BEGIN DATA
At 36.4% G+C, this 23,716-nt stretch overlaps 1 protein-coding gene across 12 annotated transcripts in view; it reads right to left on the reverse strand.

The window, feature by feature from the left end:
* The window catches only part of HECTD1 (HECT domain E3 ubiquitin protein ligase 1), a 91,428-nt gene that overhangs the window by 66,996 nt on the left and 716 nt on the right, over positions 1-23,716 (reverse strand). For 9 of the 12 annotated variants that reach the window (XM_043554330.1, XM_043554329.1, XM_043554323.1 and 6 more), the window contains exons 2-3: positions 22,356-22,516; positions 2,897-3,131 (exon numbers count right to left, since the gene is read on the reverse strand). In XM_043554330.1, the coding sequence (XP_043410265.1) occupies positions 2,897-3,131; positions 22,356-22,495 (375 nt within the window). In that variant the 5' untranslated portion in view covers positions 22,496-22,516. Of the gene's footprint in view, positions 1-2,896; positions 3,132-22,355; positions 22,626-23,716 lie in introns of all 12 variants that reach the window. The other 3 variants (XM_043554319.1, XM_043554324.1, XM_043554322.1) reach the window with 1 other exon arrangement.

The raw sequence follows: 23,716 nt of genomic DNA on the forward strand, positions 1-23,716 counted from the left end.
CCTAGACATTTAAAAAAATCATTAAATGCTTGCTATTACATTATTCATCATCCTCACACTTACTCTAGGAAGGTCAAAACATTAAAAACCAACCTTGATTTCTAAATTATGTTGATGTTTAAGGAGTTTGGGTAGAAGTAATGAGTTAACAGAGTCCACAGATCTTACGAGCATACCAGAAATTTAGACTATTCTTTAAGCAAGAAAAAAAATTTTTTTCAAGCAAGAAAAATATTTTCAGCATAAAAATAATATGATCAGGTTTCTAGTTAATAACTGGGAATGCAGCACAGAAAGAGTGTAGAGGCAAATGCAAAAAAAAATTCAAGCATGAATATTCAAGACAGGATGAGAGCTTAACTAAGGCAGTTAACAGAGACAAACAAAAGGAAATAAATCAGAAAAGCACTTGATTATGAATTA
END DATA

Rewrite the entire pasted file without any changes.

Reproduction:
At 36.4% G+C, this 23,716-nt stretch overlaps 1 protein-coding gene across 12 annotated transcripts in view; it reads right to left on the reverse strand.

The window, feature by feature from the left end:
* The window catches only part of HECTD1 (HECT domain E3 ubiquitin protein ligase 1), a 91,428-nt gene that overhangs the window by 66,996 nt on the left and 716 nt on the right, over positions 1-23,716 (reverse strand). For 9 of the 12 annotated variants that reach the window (XM_043554330.1, XM_043554329.1, XM_043554323.1 and 6 more), the window contains exons 2-3: positions 22,356-22,516; positions 2,897-3,131 (exon numbers count right to left, since the gene is read on the reverse strand). In XM_043554330.1, the coding sequence (XP_043410265.1) occupies positions 2,897-3,131; positions 22,356-22,495 (375 nt within the window). In that variant the 5' untranslated portion in view covers positions 22,496-22,516. Of the gene's footprint in view, positions 1-2,896; positions 3,132-22,355; positions 22,626-23,716 lie in introns of all 12 variants that reach the window. The other 3 variants (XM_043554319.1, XM_043554324.1, XM_043554322.1) reach the window with 1 other exon arrangement.

The raw sequence follows: 23,716 nt of genomic DNA on the forward strand, positions 1-23,716 counted from the left end.
CCTAGACATTTAAAAAAATCATTAAATGCTTGCTATTACATTATTCATCATCCTCACACTTACTCTAGGAAGGTCAAAACATTAAAAACCAACCTTGATTTCTAAATTATGTTGATGTTTAAGGAGTTTGGGTAGAAGTAATGAGTTAACAGAGTCCACAGATCTTACGAGCATACCAGAAATTTAGACTATTCTTTAAGCAAGAAAAAAAATTTTTTTCAAGCAAGAAAAATATTTTCAGCATAAAAATAATATGATCAGGTTTCTAGTTAATAACTGGGAATGCAGCACAGAAAGAGTGTAGAGGCAAATGCAAAAAAAAATTCAAGCATGAATATTCAAGACAGGATGAGAGCTTAACTAAGGCAGTTAACAGAGACAAACAAAAGGAAATAAATCAGAAAAGCACTTGATTATGAATTA